WASHINGTON -- The Washington Wizards lost to the Atlanta Hawks 122-120 on Wednesday night at Capital One Arena. Here are five takeaways from what went down...
Defense tends to be the key separator in big games and the Wizards did not have enough of it to beat the Hawks on Wednesday night. Atlanta kept finding ways to score down the stretch, as they took the first meeting of a two-game mini-series in Washington.
There were plenty of postseason stakes on the line. The Wizards came into the game as the No. 10 seed in the East, holding the final play-in tournament spot. The Hawks, meanwhile, were the eight-seed, just one game ahead of Washington.
The Wizards had enough to build a 15-point lead in the third quarter, but the Hawks battled back to cut the deficit to four entering the fourth quarter. They then outscored the Wizards 32-to-26 in the final frame. Bradley Beal was called for traveling with 16.5 seconds left and that pretty much sealed it.
The loss dropped the Wizards to 31-35 on the season overall. They will face this same Hawks team again on Friday, also at home.
The Wizards were fully healthy once again for Wednesday's game, as Monte Morris came back from a three-game absence due to lower back soreness. Morris received an epidural shot on March 1, meaning a pain injection in his back, and was able to return just one week later. Though the Wizards gave him a week-to-week timeline when the procedure was announced, it still seemed like a very quick turnaround.
Morris, though, did not assume his usual spot in the starting lineup. He came off the bench with Delon Wright staying as the starter after filling in while Morris was out. Head coach Wes Unseld Jr. said it was a combination of things, but mainly because they thought they had a good thing going with Wright in the starting lineup. The Wizards had lost two of their three games while Morris was out, but Wright does bring a different element with his defense. They have now lost three of their last four.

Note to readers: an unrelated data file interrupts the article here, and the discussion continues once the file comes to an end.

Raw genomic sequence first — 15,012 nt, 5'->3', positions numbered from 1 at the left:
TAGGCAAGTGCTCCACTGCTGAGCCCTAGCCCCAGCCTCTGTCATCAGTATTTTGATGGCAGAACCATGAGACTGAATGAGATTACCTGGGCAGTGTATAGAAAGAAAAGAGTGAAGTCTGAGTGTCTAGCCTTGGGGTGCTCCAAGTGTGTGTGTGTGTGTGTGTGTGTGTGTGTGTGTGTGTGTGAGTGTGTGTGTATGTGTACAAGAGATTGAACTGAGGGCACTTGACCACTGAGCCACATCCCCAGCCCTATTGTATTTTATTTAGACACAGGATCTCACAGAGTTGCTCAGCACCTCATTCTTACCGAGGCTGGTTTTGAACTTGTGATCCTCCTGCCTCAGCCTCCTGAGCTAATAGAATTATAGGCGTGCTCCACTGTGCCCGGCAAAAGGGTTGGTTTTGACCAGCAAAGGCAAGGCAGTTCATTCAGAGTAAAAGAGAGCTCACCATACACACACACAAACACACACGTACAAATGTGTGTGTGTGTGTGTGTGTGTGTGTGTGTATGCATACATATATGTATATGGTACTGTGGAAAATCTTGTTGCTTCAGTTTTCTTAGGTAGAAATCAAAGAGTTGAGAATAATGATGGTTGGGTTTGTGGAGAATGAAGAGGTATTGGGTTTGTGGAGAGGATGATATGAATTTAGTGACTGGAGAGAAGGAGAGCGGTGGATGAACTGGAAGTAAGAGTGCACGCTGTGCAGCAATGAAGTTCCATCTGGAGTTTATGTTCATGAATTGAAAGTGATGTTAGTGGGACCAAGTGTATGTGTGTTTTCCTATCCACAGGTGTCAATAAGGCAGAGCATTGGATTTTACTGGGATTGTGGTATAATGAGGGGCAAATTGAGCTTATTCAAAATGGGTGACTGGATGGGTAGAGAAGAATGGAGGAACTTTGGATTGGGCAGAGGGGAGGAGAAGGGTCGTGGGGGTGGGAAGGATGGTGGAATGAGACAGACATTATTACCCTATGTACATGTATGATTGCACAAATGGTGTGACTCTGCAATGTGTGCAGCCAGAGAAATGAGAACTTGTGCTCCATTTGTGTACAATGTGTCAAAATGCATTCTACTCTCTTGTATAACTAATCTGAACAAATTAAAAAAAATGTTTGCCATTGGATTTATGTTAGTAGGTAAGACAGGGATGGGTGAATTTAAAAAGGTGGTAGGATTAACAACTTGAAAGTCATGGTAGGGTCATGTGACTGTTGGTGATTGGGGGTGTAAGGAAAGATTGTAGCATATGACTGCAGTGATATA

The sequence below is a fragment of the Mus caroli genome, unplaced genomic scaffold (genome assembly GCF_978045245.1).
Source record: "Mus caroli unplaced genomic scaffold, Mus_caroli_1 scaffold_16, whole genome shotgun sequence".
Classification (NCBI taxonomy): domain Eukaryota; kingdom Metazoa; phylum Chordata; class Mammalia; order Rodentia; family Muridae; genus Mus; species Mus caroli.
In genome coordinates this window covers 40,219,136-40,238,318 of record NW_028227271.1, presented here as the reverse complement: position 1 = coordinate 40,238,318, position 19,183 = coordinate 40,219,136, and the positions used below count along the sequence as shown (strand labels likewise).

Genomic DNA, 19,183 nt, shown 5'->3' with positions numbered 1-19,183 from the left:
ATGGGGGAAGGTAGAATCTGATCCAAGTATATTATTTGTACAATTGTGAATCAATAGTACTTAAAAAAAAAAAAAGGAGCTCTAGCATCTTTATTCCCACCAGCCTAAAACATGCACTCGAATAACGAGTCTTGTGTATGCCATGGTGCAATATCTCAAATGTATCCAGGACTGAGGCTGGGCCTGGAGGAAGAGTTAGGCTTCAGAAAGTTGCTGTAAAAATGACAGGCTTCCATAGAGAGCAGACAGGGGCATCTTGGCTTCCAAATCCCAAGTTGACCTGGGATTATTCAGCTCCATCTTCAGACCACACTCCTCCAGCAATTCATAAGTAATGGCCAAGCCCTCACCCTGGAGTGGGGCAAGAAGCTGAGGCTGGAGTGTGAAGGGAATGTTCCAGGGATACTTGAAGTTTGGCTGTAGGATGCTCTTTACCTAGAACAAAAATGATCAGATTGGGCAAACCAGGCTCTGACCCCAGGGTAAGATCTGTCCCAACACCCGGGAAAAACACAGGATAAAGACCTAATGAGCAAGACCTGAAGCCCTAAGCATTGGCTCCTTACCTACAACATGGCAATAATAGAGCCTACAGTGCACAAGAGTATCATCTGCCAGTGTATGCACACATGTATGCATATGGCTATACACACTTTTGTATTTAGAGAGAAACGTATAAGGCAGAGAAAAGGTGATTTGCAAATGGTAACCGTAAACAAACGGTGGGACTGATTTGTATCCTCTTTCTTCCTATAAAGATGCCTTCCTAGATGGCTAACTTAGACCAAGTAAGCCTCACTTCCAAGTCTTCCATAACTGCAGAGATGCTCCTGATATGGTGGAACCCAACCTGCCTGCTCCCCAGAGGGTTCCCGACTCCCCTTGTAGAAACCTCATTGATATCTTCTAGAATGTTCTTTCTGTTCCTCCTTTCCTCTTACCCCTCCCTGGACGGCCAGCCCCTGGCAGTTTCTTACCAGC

Porzingis got hot
The Wizards got off to a good start offensively and once again Kristaps Porzingis led the charge. He has been lethal in the first half this season, especially in the first quarter. In this one he had 10 points in the first, then 12 in the second quarter to accrue 22 points by halftime on 9-for-11 shooting.
Porzingis ended up with a career-high 43 points, plus five rebounds and five assists. He shot 17-for-22 overall and 7-for-10 from three. The Hawks had a lot of trouble matching up with him in the midrange. Porzingis also had to navigate some foul trouble, as he teetered on the edge of fouling out with five fouls.
You could tell Unseld Jr. viewed this as an important game just by looking at the box score. That's because he rolled with a shortened rotation of eight players, even on the second game of a back-to-back. Beyond his starters (with Wright in there), he turned to Morris, Deni Avdija and Corey Kispert. That's it. Guys like Jordan Goodwin and Kendrick Nunn were not in the mix, neither was Anthony Gill.
Taj Gibson saw the floor for four minutes as Porzingis and Avdija got into foul trouble. But basically Unseld Jr. widdled it down to the players he could trust most in a game the Wizards really wanted to win. Things can change and injuries can of course get in the way of well-laid plans, but this was our first glimpse of the season at the players Unseld Jr. views as his core, big-game rotation. We'll probably see more of it moving forward.
There was some symmetry between this game and one the Wizards lost over the weekend against the Raptors. That's because they shot very well - 56.6% from the field and 41.6% from three, yet shot themselves in the foot with too many turnovers. The Wizards had 19 turnovers in this one, which the Hawks converted into 20 points on the other end.
Beal led the way with five turnovers, while Kuzma had four and Avdija had three. Those guys accounted for the majority of the turnovers, but all in all it was far too many mistakes in a game with so much on the line. The Wizards have 16 games left and are right in the middle of the postseason race. Surely, they will hope to play a sharper brand of basketball moving forward.